In contrast to the purpose of characters such as Edie and Father Barry, Johnny Friendly adopts the role of the villain in the film; however he displays heroism in an omitted story of ‘On the Waterfront’ involving Friendly’s livelihood. Kazan paints Friendly as evil and aggressive in order to amplify the different values of morals between the mob leader and Terry. The audience is given an insight into Friendly’s past where he of ‘ten kids’ were ‘raised on a watchmen’s pension’ and had to ‘beg for work’ when he was young. Naturally, the audience would sympathise for his past, however because the director has presented him as sinister, the audience forget that he is anything other than wicked. It is evident that Johnny Friendly has worked ‘[his] way up’ to wear ‘$150 suits’ and ‘diamond rings’, but his work was not honest, but laced with corruption. Nevertheless, Friendly’s union is a segment of a fraudulent organisation where he is only an underling. This instils the fear of being cut off by his superior Mr. Upstairs. We acknowledge this fear when Mr. Upstairs calls and is ‘plenty hot’, and as a result Friendly requests to see Terry immediately. This is demonstrative of Friendly’s fear of his boss. When Mr. Upstairs states ‘I’m out’ of Friendly’s operation coupled with Friendly’s deprivation of the control over the longshoremen, the audience acknowledges Friendly’s defeat. Ultimately when the evil façade of Johnny Friendly is removed, the audience is able to perceive him as a hero in his own right. Kazan, from the beginning of the film, depicts Terry as a man who is kind separating himself from the people he is associated with. This is evident through the close ups of Terry’s face expressing unease after realising he has become an accessory to the murder of Joey Doyle, juxtaposed with Truck and Tullio’s reaction of pure laughter and no remorse. Consequently, the audience is positioned to adopt sympathy for him at times later in the film, which further reminds the audience of his affability. However there are also times where the audience overlooks his kind persona due to his upbringing, nature and remaining ‘deaf and dumb’. Due to the influences of Edie, Terry advances from not having ‘a spark of sentiment or romance’ to being in ‘love’; the presence of Father Barry paired with the consuming guilt, induces Terry to confess his and the mob’s responsibility of Joey and Dugan’s deaths. This shows the metamorphosis within Terry that needed to occur before he was able to testify against ‘people [he] may know’ and cleanse the waterfront of the mob. In addition, the instruction of Johnny Friendly to have Terry’s brother Charley killed is the trigger in which eventually eradicates the mob from the waterfront union. Ultimately Terry deserves the label of hero, but only if the other characters are worthy too due to their immense contribution towards the defeat of Friendly. In Elia Kazan’s film ‘On the Waterfront’, the director shows that the influences characters have on each other are what deems each of them as heroes. These influences consist of Edie’s perseverance and Father Barry’s commitment to the longshoremen. Kazan also demonstrates how the antagonist Johnny Friendly displays heroism despite his role in the corrupt waterfront. However, Terry’s journey depicts him as the most obvious hero; conversely it is the influences of other characters that reject Terry as the sole hero. I am Daenerys Stormborn of House Targaryen, the Unburnt, Mother of Dragons, Khaleesi to Drogo's riders, and queen of the Seven Kingdoms of Westeros 2012: Further | Biology 2013: Methods | Specialist | English | Chemistry | Japanese ATAR: 97.20 #### brenden • Honorary Moderator • Great Wonder of ATAR Notes • Posts: 7185 • Respect: +2590 ##### Re: [English] [Text Response] [Feedback] « Reply #2 on: February 10, 2013, 08:49:02 pm » +4 Terry is the sole hero in ‘On the Waterfront’ Discuss Every story revolves around a single character that emerges as the hero, however none the lessThis is two of the same thing. "However nevertheless" or ""however despite that". to say there is always only one;Bit of a cool start/haven't seen before. Was confusing. I thought you were agreeing with the prompt until I read your next sentence... I think the part preceding the semi-colon needs revising this is demonstrated in Elia Kazan’s film ‘On the Waterfront’ where the protagonist Terry Malloy is not the sole hero.Really picky here but readers don't want to hear about what isn't. Effective writing will usually convey what is and thus it is known what is not. For example "where the protagonist Terry Mallor is only one of many heroes." I just think the reader would be more satisfied. Heroism exists within: Edie Doyle whom who is the driving force in unveiling the truth of Joey’s death, and Father Barry who indirectly succeeds to break the waterfront culture. I think the colon is superfluous and too strong for the meagre list. I think the sentence would read better without punctuation where the colon is, but with a comma after "Doyle" and "Barry"In contrast to the heroism displayed by Edie and Father Barry, Johnny Friendly is the antagonist This sentence sounds off to me, but I could be imagining things, my initial thought was that it /feels/ unnatural but I didn't know why. BUT, I think it's because you speak of a trait pertaining to Edie and Barry, but then speak of a title pertaining to Johnny, so the 'in contrast' seems awkward because it's like the thoughts are too separate. ; however he is also a hero in his own storySeems like a cool point of view, but I haven't seen the movie.. It is the influences of these other heroes in which embark Terry on his adventure to gain courage and heroism. Nice thesis statement. (if that's what it was intended as and not another point of argument? can't decide lol) From the first scenes in which Edie appears, Kazan utilizes her as the initial stimulus to uncover the truths of the corruption that exists on the waterfront. At first sights of Edie,Just be wary of sentence starters like these. "From the first" "at first sights", it will shape your writing more towards retelling. Doesn't seem so bad now though. It also seems repetitive when you're talking abotu Edie but sort of introduced her introduction twice. the audience are persuaded to perceive her as the epitome of goodness and kindness.If she's actually good and kind, you could just start the sentence like "Edie is characterised as the epitome of goodness and kindness; Kazan promotes the audience's perception of this visually... Kazan achieves this visually through Edie’s fluorescent blonde hair in contrast to the dark backgrounds of the film in which she is present. The director also demonstrates Edie’s innocence verbally when she confirms that she has ‘never had a glass of beer’. Further, Kazan exhibits Edie’s kindness through Edie’s philosophy on life; ‘shouldn’t everyone care about everyone else’ in contrast to the longshoremen’s of ‘it’s every man for himself’. Kazan presents Edie in this particular light in order to encourage the audience to understand why Edie has great influence over Terry’s actions. Edie’s expectation of Terry speaking up and telling the truth lingers in Terry’s “conscience” which becomes a crucial factor in the result of Terry testifying against Johnny Friendly, exposing the corruption on the docks. Her contribution in exposing the truth of the deceptions of the waterfront brands her as one of Kazan’s heroes. Okay, nice. The red seemed slightly repetitive/choppy/could flow better. It was also a bit unconventional how you essentially went "evidence evidence evidence analllysiiiis". I don't see anything wrong with it, I just felt like pointing it out. Could encourage that chop|chop|chop flow, however. Father Barry is commended as a hero for his determination to eradicate the corrupt mob despite his hesitation at the beginning of the film. In order for Father Barry to begin intervening with the waterfront situation, Edie must accuse him of ‘hiding in his church’ for him to realise he must witness the shape-up for himself. Having observed why some get ‘picked’ and others ‘passed over’, he is forced by You changed your tense, keep it consistent (must accused)(forced)his duty as a priest, to foster the proposition to take down the mob alongside the longshoremen. The exchange of cigarettes between Father Barry and Dugan symbolizes the allegiance formed.This seems really like an 'oh by the way' statement that you don't really discuss directly again. Just like "HERE'S A THOUGHTandnowitisgone" AfterKeep in mind what I said about sentence starters and retelling Father Barry assures Dugan that if he ‘stands up, [he] will stand up with [him]’, Dugan sacrifices his life to put ‘39 pages’ of Johnny Friendly’s ‘operation’ in the hands of the police. However the death of Dugan is proved to have no practical value once Johnny Friendly obtains possession of the documents, due to the dishonest system that extends further than the waterfrontbit retelly. In addition, Father Barry attempts to dissolve the ‘D and D’ culture on the docks by planting seeds of guilt in the longshoremen’s minds. He contends that ‘Jesus stands alongside [them]’ and that ‘keeping silent’ is a ‘crucifixion’,I reckon a semi-colon would go better this speech largely impacts on Terry. Consequently, Terry’s guilt consumes him and imposes him to admit his part in Joey’s death to Edie and Father Barry – a stepping stone in the dethroning of Friendly. Furthermore, the Father convinces Terry to ‘fight [Friendly] in the courtroom’ which, to an extent, defeats Johnny Friendly. Father Barry’s commitment to Dugan and the longshoremen is what deems him to be another hero in Kazan’s ‘On the Waterfront’.Seemed like there wasn't a high enough analysis to retell ratio. Your writing is nice... That's all I can really correct when I don't know the text. Your writing is nice enough that you should be getting feedback for both writing and content (anyone here a fan of OTW?) In contrast to the purpose of characters such as Edie and Father Barry, Johnny Friendly adopts the role of the villain in the film; Yeah this is a better sentence than the antagonist referencehowever he displays heroism in an omitted story of ‘On the Waterfront’ involving Friendly’s livelihood. Kazan paints Friendly as evil and aggressive in order to amplify the different values of morals between the mob leader and Terry. The audience is given an insight into Friendly’s past where he of ‘ten kids’ were ‘raised on a watchmen’s pension’ and had to ‘beg for work’ when he was young. Naturally, the audience would sympathise for his past, however because the director has presented him as sinister, the audience forget that he is anything other than wicked. It is evident that Johnny Friendly has worked ‘[his] way up’ to wear ‘$150 suits’ and ‘diamond rings’, but his work was not honest, but laced withbut but corruption. Nevertheless, Friendly’s union is a segment of a fraudulent organisation where he is only an underling. This instils the fear of being cut off by his superior Mr. Upstairs. We acknowledge this fear when Mr. Upstairs calls and is ‘plenty hot’, and as a result Friendly requests to see Terry immediately. This is demonstrative of Friendly’s fear of his boss. When Mr. Upstairs states ‘I’m out’ of Friendly’s operation coupled with Friendly’s deprivation of the control over the longshoremen, the audience acknowledges Friendly’s defeat. Ultimately when the evil façade of Johnny Friendly is removed, the audience is able to perceive him as a hero in his own right.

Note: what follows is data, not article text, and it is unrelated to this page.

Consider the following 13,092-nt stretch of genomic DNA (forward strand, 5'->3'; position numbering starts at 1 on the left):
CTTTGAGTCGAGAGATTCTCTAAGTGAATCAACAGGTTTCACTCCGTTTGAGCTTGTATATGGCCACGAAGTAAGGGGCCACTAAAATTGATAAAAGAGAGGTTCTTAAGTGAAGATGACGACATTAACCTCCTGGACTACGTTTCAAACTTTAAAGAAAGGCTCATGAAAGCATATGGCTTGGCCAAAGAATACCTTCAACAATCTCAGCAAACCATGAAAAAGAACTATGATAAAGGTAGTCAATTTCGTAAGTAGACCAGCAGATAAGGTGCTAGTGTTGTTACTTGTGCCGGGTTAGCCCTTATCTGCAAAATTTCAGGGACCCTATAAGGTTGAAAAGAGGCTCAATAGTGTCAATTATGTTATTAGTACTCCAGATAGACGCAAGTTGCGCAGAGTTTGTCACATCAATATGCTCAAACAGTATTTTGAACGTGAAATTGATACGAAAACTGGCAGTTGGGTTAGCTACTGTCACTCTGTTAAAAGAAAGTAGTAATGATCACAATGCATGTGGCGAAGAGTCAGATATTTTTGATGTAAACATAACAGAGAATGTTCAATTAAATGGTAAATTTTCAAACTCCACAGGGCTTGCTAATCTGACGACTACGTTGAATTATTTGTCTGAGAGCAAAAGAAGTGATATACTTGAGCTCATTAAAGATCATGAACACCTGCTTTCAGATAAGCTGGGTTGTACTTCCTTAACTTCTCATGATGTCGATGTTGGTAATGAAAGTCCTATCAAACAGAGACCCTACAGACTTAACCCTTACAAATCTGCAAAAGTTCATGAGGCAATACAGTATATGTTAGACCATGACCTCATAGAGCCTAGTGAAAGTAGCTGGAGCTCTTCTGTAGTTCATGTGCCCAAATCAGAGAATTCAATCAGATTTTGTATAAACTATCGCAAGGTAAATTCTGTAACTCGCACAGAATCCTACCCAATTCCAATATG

Yeah I'm struggling to give feedback w/out textual knowledge. I'm tentative to say this but it seems this particular paragraph isn't very strictly discussion the prompt with the exception of the opening and closing lines.